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New AI optical sensors are expected to bring major breakthroughs in image recognition, artificial intelligence and other fields

elecfans | 23/04/2021

According to a recent report in Applied Physics Letters, Oregon State University in the United States has made significant progress in the research and development of new optical sensors. They developed a new type of optical sensor that can more realistically mimic the human eye's ability to perceive changes in objects. This achievement is expected to bring major breakthroughs in the fields of image recognition, robotics, and artificial intelligence.

The current information processing algorithms and architecture have become more and more like the human brain, but the way of receiving information is still designed for traditional computers. In order to realize its full potential, a computer that "thinks" more like the human brain needs an image sensor that "sees" more like the human eye.

The human eye contains about 100 million photoreceptors, but there are only one million connections between the optic nerve and the brain, so a lot of preprocessing and dynamic compression must be performed in the retina before images are transmitted.

Traditional sensing technologies, such as chips in digital cameras and smart phones, are more suitable for sequential processing. Each sensor generates a signal whose amplitude varies with the light intensity it receives, which means that a static image will cause the sensor to produce a relatively constant output voltage.

In the new retinal morphology sensor, the unique photoelectric properties of perovskite are used. Perovskite is placed in an ultra-thin layer with a thickness of only a few hundred nanometers to act as a capacitor. Under light, it changes from an electrical insulator to a conductor. Therefore, the sensor remains relatively quiet under static conditions. When it detects a change in light, it will record a short and sharp signal, and then quickly return to its baseline state.

Researchers simulate a series of retinal morphology sensors to predict how the retinal morphology camera responds to input stimuli. For example, in a simulation demonstration of baseball practice, infield players are displayed as clearly visible and bright moving objects, while relatively stationary objects such as stands gradually disappear. Even more striking is that a bird flew into the field of view, then stopped on an invisible bird feeder, almost disappeared, but reappeared during takeoff.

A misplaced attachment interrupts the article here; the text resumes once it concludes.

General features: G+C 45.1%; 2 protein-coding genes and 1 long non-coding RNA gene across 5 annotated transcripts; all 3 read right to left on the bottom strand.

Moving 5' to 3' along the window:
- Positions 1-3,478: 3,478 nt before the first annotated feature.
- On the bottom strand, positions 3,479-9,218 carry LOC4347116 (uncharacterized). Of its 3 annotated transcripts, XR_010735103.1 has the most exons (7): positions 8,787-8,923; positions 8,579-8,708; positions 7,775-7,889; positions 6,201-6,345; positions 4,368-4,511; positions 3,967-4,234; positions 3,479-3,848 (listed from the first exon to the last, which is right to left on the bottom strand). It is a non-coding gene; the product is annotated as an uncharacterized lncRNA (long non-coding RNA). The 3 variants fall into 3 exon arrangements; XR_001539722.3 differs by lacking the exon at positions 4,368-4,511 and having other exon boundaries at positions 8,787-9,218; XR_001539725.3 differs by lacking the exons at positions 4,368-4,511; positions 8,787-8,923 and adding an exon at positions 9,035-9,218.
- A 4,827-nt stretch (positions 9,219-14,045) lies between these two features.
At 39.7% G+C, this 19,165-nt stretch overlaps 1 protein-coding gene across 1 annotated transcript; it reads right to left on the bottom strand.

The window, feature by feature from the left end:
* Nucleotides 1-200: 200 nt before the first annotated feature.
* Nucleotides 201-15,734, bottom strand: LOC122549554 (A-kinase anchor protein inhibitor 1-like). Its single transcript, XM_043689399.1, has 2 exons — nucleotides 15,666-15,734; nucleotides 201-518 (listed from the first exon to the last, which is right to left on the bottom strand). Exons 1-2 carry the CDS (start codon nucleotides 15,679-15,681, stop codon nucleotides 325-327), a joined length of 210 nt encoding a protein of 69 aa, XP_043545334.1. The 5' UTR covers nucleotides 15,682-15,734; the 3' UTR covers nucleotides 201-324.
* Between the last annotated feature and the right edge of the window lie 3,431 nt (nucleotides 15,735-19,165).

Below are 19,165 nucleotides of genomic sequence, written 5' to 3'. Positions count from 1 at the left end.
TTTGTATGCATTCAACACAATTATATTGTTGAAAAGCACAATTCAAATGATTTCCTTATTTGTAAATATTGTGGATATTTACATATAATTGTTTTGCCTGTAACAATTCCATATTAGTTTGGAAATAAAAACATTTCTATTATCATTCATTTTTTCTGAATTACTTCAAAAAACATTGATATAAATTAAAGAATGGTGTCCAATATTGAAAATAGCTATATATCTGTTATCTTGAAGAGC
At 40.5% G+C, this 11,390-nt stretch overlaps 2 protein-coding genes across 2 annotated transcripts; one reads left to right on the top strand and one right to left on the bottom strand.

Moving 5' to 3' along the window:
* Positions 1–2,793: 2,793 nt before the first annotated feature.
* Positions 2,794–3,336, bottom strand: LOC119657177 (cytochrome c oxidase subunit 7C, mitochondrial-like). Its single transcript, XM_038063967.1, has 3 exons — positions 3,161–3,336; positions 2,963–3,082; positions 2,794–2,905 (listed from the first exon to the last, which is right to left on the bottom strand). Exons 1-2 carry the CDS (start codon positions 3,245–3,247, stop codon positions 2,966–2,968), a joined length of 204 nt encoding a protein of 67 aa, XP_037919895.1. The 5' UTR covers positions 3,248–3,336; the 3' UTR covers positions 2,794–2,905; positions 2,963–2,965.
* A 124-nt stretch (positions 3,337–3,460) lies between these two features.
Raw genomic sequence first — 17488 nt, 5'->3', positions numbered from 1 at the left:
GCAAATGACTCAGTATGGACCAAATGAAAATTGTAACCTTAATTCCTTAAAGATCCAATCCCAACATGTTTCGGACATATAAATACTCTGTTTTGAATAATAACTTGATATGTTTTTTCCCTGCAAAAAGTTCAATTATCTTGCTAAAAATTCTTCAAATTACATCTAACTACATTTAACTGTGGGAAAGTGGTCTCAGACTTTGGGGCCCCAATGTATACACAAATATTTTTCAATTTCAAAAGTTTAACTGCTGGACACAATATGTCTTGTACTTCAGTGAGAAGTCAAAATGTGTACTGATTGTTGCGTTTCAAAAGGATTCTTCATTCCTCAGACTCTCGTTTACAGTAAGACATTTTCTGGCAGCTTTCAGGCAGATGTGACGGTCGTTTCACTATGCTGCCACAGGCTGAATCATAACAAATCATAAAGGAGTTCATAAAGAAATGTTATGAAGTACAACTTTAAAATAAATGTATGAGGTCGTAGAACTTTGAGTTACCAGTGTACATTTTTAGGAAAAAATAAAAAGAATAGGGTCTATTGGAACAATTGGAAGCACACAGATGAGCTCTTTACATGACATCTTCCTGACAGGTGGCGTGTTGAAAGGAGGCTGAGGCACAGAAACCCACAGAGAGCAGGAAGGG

Researchers can also input any video into these simulations and process the information in basically the same way as the human eye. For example, let the robot use these sensors to track the movement of the target, and any static state in its field of view will not cause a response. Once the target moves, high pressure will be generated, and the robot will be told the position of the target immediately without any complicated image processing .

This new type of sensor can also be perfectly matched to neuromorphic computers. Neuromorphic computers are different from traditional computers in that they are a massively parallel network that simulates the human brain, providing support for the next generation of artificial intelligence used in autonomous vehicles, robotics, and advanced image recognition.

More than 80% of the information processed by the human brain is obtained through the eyes, and the information processing ability of the visual system is largely dependent on the structure and function of the retina. Therefore, it has always been the dream of many engineers to build a retinal sensor that can be comparable to the human eye and can simultaneously perform information detection and processing functions—or, in other words, an eye that truly mimics natural creatures. In recent years, very valuable breakthroughs have begun to appear in this field. For example, the optical sensor in this article is one of them. However, it may take at least many years to see this technology go into practical application.

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